Cleaning tarnish is simple in theory but can be quite difficult in practice. When removing tarnish from a silver object you are actually removing several microscopic outer layers of silver in the process. Some polishing techniques can even remove underlying untarnished layers or irreparably scratch the surface of the piece. It is also possible to over polish silver-plated objects, which reveals the base metal alloy underneath.

The silver objects in the collection do require occasional polishing by our objects conservation team. In the lab, we make a liquid solution of a very pure, conservation-grade calcium carbonate (chalk) powder and use soft, lint-free cloths that gently remove the tarnished layers without abrading underlying untarnished silver. Powdered calcium carbonate can be very dangerous if inhaled, so we make sure to wear respirators or dust masks to avoid breathing the powder. We also always make sure to wear the appropriate gloves in order to keep natural oils far from the silver and to protect our skin from the abrasives.

Intern Elly Stewart uses a soft, lint-free, cotton cloth to gently remove tarnish from a silver cann from the CMA collection. While it will not be on view as part of the British gallery rotation, this is an example of the type of silver objects that CMA’s conservators are working on. Image courtesy of Stephanie Guidera.

Art conservators do not use commercial polishing products for a number of reasons. Many products are much more aggressive than necessary, especially for silver-plated objects, increasing the risk of polishing away too much material or breaking through the plating. Overpolishing also runs the risk of removing engraved design or inscriptions over time. Most commercial polishing products also leave residues behind that make their way into the pores of the metal, causing permanent damage. Commercial products can also contain abrasives that claim to more easily remove tarnish but are simply too coarse, leaving deep scratches in silver that cannot be repaired and will cause tarnish to build up deep within the scratches.

Some silver objects are composite objects with different materials incorporated into their ornate designs. Gold is frequently added and it is important to note that gold does not tarnish and therefore should not be polished, but can be wiped to remove oils or residues. Extra care must be taken when polishing composite objects to ensure that no polish or residue comes in contact with the other materials, such as wood handles.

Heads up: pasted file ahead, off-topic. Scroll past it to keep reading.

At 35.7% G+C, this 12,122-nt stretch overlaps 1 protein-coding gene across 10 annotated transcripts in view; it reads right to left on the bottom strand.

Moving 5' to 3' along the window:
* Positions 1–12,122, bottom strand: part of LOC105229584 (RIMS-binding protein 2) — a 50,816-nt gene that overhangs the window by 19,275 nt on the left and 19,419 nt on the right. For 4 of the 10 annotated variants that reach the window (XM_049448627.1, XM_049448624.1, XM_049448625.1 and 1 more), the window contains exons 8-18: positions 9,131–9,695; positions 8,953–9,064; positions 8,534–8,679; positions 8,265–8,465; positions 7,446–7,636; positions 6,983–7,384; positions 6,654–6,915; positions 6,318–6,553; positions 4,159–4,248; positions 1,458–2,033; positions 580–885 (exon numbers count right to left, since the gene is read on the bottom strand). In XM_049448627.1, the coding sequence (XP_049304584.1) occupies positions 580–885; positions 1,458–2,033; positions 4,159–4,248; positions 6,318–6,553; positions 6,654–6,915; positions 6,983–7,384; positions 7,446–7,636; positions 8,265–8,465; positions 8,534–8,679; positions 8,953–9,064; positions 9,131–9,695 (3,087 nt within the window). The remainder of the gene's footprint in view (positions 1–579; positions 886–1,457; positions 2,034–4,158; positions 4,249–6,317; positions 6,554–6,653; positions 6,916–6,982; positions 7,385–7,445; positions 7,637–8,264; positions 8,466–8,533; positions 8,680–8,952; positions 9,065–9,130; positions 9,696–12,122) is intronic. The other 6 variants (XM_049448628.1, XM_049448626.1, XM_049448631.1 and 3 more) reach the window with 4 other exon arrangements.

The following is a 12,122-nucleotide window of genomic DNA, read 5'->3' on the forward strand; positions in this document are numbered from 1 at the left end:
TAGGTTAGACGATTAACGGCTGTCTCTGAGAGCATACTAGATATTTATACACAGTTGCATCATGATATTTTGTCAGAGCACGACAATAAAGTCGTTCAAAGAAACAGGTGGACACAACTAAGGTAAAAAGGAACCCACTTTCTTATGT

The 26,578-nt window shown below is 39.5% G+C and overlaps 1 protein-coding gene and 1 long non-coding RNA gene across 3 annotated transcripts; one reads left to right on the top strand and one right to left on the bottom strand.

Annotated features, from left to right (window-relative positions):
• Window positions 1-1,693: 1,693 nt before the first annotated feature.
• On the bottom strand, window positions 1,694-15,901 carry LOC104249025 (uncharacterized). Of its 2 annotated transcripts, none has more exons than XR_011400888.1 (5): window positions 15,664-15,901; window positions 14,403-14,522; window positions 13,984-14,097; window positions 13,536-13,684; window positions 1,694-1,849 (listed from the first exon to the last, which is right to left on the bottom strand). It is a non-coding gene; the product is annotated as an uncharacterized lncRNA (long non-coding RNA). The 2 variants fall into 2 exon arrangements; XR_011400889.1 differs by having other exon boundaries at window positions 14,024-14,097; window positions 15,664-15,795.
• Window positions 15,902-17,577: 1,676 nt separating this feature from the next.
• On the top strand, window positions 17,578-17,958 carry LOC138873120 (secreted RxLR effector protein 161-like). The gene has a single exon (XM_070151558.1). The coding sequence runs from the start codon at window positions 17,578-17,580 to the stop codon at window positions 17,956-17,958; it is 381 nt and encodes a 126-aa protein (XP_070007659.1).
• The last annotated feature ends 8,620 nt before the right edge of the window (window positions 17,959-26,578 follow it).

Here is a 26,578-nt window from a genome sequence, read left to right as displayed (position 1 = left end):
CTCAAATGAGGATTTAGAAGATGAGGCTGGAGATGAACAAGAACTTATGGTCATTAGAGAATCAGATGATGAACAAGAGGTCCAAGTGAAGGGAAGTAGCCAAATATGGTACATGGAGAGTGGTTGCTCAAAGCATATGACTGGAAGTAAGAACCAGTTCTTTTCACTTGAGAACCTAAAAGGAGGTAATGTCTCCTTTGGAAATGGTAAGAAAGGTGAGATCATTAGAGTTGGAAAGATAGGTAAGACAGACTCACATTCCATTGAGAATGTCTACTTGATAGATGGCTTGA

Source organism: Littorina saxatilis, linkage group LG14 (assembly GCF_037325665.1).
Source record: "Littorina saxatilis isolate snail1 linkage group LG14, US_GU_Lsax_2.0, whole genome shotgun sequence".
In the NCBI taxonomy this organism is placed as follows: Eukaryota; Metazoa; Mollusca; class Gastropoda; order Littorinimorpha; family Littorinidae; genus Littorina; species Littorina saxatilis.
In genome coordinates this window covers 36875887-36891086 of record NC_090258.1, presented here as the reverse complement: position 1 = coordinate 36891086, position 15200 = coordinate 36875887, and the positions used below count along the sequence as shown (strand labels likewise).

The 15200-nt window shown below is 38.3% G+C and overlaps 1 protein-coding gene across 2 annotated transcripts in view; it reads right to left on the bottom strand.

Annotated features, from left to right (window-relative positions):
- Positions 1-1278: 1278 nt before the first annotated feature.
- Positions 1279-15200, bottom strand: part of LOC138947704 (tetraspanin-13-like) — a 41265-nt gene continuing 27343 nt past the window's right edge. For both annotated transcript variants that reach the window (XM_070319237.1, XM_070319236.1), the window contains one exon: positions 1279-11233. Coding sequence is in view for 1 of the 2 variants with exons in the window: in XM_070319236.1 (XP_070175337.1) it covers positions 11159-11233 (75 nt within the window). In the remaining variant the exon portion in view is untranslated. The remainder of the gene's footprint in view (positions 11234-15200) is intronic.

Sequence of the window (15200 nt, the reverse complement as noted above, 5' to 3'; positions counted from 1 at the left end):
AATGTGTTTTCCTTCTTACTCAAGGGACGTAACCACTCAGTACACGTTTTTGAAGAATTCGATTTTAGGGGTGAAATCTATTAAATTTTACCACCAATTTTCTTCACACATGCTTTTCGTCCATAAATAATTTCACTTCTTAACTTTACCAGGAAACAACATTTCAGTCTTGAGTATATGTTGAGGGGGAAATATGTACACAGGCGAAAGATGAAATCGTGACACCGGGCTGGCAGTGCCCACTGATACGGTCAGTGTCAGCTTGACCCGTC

Many museums will coat silver with a clear lacquer to protect the surface from tarnishing. However, applying lacquers may result in a dulling of the shiny surface. At the CMA, we do not coat our silver pieces but design the display cases to protect the objects from environmental attack. Objects are sealed from pollutants in the open air, and the museum environment is humidity and temperature controlled. Lastly, the objects are displayed on fabrics that have passed scientific tests proving that they will not release any tarnish-accelerating chemicals. The silver objects not on view are similarly protected in our temperature-, light-, and humidity-controlled storage facilities.

After polishing, this silver cann (bulbous mug) is so shiny that Elly Stewart can take a selfie in the reflection.

From museum display to a family heirloom, the goal is the same: protect and retain the intricate metalwork and shine of these objects. We are grateful for the opportunity to share a bit about conservation and hopefully, it will inspire you to look closer at these immaculate objects in their cases.

Before and after animated .gif of the Cann being polished. gif via Ben Davis. Cann, 1747. Jacob Hurd (American, 1702–1758) Silver; overall: 13.7 cm; with handle: 14 cm; without handle: 9.9 cm. The Cleveland Museum of Art, Gift of Hollis French, 1940.225.

Special thanks to Steph Guidera and Joan Neubecker for taking wonderful images for this blog post! And a big thank you to Ben Davis for the animated before-and-after gifs!